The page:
Date: January 5, 2017
Source: Cell Press
Have you ever imagined what the world must look like to hummingbirds as they zoom about at speeds of up to 60 miles per hour? According to new evidence on the way the hummingbird brain processes visual signals reported in Current Biology on January 5, you can't. That's because a key area of the hummingbird's brain processes motion in a unique and unexpected way.
"In all four-limbed vertebrates studied to date, most of the neurons in this [motion-detecting] brain area are tuned to detect motion coming from behind, such as would occur for an impending collision or when being attacked from behind by a predator," says Douglas Altshuler of the University of British Columbia. "We found that this brain area responds very differently in hummingbirds. Instead of most neurons being tuned to back-to-front motion, almost every neuron we found was tuned to a different direction. We also found that these neurons were most responsive to very fast motion."
The brain area in question is known in birds as the lentiformis mesencephalic, or LM for short. (In mammals, it's called the nucleus of the optic tract.) The LM is responsible for processing visual signals sent to the brain as images move across the retina.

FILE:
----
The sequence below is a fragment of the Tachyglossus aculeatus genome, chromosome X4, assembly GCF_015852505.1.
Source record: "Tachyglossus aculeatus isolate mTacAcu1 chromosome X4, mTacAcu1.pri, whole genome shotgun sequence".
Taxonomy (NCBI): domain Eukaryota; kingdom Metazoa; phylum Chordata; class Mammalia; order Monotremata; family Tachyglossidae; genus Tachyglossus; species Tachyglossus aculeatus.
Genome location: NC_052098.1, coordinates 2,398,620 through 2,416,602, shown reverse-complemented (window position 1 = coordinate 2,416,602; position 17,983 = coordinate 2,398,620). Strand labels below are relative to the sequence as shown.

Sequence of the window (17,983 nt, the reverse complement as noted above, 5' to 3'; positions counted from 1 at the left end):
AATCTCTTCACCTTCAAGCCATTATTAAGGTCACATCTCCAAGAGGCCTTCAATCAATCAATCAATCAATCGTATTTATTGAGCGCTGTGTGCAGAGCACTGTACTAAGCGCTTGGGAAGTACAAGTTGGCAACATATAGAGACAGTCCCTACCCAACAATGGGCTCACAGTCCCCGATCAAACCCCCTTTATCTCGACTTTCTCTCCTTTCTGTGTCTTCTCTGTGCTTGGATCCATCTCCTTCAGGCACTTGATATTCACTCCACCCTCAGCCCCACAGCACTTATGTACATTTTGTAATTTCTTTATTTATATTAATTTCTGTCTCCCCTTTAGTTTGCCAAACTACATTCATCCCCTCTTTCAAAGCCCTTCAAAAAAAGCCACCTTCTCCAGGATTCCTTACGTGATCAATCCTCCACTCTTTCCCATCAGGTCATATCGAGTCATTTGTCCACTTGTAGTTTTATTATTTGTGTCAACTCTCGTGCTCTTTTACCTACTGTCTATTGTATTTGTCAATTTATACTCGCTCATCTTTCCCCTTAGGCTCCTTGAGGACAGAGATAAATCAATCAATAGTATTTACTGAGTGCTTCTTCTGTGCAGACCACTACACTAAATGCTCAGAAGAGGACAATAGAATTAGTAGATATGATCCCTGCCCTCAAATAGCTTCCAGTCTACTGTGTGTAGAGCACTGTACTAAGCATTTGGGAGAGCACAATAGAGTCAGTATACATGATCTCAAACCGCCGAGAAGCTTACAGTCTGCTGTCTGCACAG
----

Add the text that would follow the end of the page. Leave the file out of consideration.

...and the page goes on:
The primary interest of the Altshuler lab is in understanding flight. To understand how birds fly, the researchers needed to understand how they see the world. Hummingbirds were of special interest because of their remarkable ability to zoom quickly and then stop to hover in place while sipping nectar in midair.
As regular CFZ-watchers will know, for some time Corinna has been doing a column for Animals & Men and a regular segment on On The Track... particularly about out-of-place birds and rare vagrants. There seem to be more and more bird stories from all over the world hitting the news these days so, to make room for them all - and to give them all equal and worthy coverage - she has set up this new blog to cover all things feathery and Fortean.